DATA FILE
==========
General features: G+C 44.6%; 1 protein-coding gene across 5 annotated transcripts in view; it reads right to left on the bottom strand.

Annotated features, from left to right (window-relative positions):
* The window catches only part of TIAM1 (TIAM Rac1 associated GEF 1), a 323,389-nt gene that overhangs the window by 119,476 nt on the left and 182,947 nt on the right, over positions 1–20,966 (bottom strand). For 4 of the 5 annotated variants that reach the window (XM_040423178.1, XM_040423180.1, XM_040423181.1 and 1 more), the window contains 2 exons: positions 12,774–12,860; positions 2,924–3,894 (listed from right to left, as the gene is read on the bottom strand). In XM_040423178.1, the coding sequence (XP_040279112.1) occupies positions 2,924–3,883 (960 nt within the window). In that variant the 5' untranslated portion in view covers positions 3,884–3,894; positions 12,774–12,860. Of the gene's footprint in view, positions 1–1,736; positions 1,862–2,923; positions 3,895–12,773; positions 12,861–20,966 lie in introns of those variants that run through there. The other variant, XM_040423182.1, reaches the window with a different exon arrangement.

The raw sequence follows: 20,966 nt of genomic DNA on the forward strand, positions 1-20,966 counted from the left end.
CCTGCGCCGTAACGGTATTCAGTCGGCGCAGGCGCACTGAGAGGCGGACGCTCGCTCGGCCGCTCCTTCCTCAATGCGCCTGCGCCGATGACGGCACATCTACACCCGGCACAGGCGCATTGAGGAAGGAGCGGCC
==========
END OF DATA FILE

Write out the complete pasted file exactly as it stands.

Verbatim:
General features: G+C 44.6%; 1 protein-coding gene across 5 annotated transcripts in view; it reads right to left on the bottom strand.

Annotated features, from left to right (window-relative positions):
* The window catches only part of TIAM1 (TIAM Rac1 associated GEF 1), a 323,389-nt gene that overhangs the window by 119,476 nt on the left and 182,947 nt on the right, over positions 1–20,966 (bottom strand). For 4 of the 5 annotated variants that reach the window (XM_040423178.1, XM_040423180.1, XM_040423181.1 and 1 more), the window contains 2 exons: positions 12,774–12,860; positions 2,924–3,894 (listed from right to left, as the gene is read on the bottom strand). In XM_040423178.1, the coding sequence (XP_040279112.1) occupies positions 2,924–3,883 (960 nt within the window). In that variant the 5' untranslated portion in view covers positions 3,884–3,894; positions 12,774–12,860. Of the gene's footprint in view, positions 1–1,736; positions 1,862–2,923; positions 3,895–12,773; positions 12,861–20,966 lie in introns of those variants that run through there. The other variant, XM_040423182.1, reaches the window with a different exon arrangement.

The raw sequence follows: 20,966 nt of genomic DNA on the forward strand, positions 1-20,966 counted from the left end.
CCTGCGCCGTAACGGTATTCAGTCGGCGCAGGCGCACTGAGAGGCGGACGCTCGCTCGGCCGCTCCTTCCTCAATGCGCCTGCGCCGATGACGGCACATCTACACCCGGCACAGGCGCATTGAGGAAGGAGCGGCC